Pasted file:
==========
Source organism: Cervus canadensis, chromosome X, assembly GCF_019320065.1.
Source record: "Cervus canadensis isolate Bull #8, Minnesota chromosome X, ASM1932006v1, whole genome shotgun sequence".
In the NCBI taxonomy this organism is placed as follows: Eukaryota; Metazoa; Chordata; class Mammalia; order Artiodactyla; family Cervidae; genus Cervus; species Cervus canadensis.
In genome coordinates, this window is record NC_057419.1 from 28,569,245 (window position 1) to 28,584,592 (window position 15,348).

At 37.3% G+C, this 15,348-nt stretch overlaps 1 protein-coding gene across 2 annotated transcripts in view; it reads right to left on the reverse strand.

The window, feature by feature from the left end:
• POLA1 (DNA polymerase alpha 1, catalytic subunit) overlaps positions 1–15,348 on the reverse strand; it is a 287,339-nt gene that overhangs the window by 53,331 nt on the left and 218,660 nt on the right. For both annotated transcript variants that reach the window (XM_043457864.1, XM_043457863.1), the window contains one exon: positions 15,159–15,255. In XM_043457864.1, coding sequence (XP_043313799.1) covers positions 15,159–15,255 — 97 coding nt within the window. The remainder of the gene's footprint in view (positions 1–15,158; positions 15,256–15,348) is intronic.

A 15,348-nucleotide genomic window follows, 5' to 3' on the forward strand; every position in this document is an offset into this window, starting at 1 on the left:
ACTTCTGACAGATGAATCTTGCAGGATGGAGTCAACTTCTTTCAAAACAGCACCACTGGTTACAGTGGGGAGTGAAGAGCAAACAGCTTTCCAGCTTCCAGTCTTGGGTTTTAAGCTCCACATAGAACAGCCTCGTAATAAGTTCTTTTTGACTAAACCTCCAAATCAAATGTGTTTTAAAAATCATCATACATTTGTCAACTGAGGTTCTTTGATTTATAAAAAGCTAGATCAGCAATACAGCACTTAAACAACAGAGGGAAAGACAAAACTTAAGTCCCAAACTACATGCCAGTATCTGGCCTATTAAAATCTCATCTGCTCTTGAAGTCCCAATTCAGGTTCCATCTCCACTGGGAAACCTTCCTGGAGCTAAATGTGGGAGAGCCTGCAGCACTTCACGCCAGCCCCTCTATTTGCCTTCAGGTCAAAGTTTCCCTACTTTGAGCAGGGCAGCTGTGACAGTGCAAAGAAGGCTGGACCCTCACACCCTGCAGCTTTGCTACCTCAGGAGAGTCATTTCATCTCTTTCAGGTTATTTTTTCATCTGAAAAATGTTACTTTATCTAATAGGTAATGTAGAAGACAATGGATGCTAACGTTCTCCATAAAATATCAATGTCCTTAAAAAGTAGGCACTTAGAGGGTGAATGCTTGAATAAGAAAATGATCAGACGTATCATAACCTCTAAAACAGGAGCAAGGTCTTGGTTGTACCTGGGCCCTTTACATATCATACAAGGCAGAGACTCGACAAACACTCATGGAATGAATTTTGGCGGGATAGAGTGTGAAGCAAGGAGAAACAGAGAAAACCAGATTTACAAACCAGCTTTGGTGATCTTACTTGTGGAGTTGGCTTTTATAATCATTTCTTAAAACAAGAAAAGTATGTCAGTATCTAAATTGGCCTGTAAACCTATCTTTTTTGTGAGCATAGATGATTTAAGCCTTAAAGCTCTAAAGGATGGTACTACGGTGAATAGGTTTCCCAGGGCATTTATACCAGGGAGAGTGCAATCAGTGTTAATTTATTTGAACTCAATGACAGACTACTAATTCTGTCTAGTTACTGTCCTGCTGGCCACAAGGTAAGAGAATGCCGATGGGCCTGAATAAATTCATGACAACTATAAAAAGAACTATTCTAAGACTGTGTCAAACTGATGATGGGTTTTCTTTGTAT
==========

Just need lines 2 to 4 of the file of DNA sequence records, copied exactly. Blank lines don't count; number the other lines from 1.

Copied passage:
Source record: "Cervus canadensis isolate Bull #8, Minnesota chromosome X, ASM1932006v1, whole genome shotgun sequence".
In the NCBI taxonomy this organism is placed as follows: Eukaryota; Metazoa; Chordata; class Mammalia; order Artiodactyla; family Cervidae; genus Cervus; species Cervus canadensis.
In genome coordinates, this window is record NC_057419.1 from 28,569,245 (window position 1) to 28,584,592 (window position 15,348).